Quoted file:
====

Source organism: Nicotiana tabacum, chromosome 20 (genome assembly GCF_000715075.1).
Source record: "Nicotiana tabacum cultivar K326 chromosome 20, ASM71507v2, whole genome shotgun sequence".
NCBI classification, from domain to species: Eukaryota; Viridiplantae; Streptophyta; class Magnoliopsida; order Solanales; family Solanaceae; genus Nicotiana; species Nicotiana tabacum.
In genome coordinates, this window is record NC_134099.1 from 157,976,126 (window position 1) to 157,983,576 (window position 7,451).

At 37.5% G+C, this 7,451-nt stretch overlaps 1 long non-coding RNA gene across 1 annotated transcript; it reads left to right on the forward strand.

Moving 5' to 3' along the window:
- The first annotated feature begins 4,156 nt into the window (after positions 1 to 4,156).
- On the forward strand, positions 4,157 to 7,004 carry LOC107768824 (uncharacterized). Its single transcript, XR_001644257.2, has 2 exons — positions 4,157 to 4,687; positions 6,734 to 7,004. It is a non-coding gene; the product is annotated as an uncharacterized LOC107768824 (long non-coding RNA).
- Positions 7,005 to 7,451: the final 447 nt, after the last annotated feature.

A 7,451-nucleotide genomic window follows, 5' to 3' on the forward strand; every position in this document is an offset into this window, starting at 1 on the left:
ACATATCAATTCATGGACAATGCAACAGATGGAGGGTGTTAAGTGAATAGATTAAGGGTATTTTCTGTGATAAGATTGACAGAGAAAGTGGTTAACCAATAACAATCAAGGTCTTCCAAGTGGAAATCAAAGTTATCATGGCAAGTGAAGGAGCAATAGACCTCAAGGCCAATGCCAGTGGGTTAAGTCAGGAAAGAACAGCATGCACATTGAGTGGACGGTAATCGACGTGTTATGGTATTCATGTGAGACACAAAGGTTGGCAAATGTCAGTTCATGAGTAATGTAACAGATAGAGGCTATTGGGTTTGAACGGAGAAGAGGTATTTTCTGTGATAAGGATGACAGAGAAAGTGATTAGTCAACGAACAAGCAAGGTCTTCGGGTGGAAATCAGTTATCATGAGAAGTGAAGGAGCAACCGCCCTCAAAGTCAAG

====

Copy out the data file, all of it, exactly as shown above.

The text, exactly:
Source organism: Nicotiana tabacum, chromosome 20 (genome assembly GCF_000715075.1).
Source record: "Nicotiana tabacum cultivar K326 chromosome 20, ASM71507v2, whole genome shotgun sequence".
NCBI classification, from domain to species: Eukaryota; Viridiplantae; Streptophyta; class Magnoliopsida; order Solanales; family Solanaceae; genus Nicotiana; species Nicotiana tabacum.
In genome coordinates, this window is record NC_134099.1 from 157,976,126 (window position 1) to 157,983,576 (window position 7,451).

At 37.5% G+C, this 7,451-nt stretch overlaps 1 long non-coding RNA gene across 1 annotated transcript; it reads left to right on the forward strand.

Moving 5' to 3' along the window:
- The first annotated feature begins 4,156 nt into the window (after positions 1 to 4,156).
- On the forward strand, positions 4,157 to 7,004 carry LOC107768824 (uncharacterized). Its single transcript, XR_001644257.2, has 2 exons — positions 4,157 to 4,687; positions 6,734 to 7,004. It is a non-coding gene; the product is annotated as an uncharacterized LOC107768824 (long non-coding RNA).
- Positions 7,005 to 7,451: the final 447 nt, after the last annotated feature.

A 7,451-nucleotide genomic window follows, 5' to 3' on the forward strand; every position in this document is an offset into this window, starting at 1 on the left:
ACATATCAATTCATGGACAATGCAACAGATGGAGGGTGTTAAGTGAATAGATTAAGGGTATTTTCTGTGATAAGATTGACAGAGAAAGTGGTTAACCAATAACAATCAAGGTCTTCCAAGTGGAAATCAAAGTTATCATGGCAAGTGAAGGAGCAATAGACCTCAAGGCCAATGCCAGTGGGTTAAGTCAGGAAAGAACAGCATGCACATTGAGTGGACGGTAATCGACGTGTTATGGTATTCATGTGAGACACAAAGGTTGGCAAATGTCAGTTCATGAGTAATGTAACAGATAGAGGCTATTGGGTTTGAACGGAGAAGAGGTATTTTCTGTGATAAGGATGACAGAGAAAGTGATTAGTCAACGAACAAGCAAGGTCTTCGGGTGGAAATCAGTTATCATGAGAAGTGAAGGAGCAACCGCCCTCAAAGTCAAG